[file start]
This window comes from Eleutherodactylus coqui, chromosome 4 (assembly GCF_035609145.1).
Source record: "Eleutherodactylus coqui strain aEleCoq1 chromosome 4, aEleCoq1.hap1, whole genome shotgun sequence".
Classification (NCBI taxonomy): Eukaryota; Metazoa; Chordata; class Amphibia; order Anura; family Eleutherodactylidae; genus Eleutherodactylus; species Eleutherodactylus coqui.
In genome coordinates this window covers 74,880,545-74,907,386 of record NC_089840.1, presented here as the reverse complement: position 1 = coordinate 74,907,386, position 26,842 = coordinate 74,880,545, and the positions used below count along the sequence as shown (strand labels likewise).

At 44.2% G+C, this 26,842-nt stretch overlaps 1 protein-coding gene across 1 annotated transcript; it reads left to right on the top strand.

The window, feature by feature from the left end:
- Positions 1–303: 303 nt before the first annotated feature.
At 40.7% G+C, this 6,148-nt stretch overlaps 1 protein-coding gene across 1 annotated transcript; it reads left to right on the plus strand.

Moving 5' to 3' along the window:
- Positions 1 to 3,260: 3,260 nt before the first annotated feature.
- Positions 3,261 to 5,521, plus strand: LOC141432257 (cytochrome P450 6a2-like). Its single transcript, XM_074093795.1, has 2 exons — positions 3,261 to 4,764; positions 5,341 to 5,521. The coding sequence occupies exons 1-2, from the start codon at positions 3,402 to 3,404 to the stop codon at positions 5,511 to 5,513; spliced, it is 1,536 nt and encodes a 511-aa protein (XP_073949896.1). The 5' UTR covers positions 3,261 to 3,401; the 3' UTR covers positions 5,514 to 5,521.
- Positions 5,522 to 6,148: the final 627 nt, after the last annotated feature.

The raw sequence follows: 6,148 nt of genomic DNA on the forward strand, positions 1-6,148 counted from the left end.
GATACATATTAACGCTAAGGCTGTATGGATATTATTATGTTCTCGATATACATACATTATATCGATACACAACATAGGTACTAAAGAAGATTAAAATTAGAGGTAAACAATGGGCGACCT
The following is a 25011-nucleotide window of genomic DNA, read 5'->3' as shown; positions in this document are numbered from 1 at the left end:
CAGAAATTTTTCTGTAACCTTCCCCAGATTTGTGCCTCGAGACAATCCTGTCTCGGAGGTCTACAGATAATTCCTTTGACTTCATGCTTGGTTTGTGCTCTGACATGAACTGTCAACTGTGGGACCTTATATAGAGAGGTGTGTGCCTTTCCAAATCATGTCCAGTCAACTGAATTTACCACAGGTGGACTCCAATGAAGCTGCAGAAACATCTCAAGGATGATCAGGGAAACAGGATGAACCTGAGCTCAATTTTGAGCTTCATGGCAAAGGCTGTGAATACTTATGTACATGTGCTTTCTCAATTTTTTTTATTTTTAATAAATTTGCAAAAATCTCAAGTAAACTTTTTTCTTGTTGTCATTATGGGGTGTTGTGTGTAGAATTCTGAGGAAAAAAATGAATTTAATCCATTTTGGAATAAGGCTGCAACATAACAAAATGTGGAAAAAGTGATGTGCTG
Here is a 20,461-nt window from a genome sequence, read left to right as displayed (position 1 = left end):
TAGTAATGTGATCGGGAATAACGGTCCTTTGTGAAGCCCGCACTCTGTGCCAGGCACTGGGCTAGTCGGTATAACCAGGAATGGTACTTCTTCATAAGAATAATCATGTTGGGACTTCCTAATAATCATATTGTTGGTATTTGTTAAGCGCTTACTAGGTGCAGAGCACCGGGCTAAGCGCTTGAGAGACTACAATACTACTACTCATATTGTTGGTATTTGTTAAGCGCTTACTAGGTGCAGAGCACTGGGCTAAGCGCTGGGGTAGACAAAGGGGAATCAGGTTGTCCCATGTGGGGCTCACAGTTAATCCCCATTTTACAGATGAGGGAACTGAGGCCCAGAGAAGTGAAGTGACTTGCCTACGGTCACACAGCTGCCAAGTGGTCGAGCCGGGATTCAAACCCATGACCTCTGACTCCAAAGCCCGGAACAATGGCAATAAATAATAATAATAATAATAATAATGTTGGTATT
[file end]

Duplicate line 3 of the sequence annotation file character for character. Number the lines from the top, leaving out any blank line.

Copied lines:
Classification (NCBI taxonomy): Eukaryota; Metazoa; Chordata; class Amphibia; order Anura; family Eleutherodactylidae; genus Eleutherodactylus; species Eleutherodactylus coqui.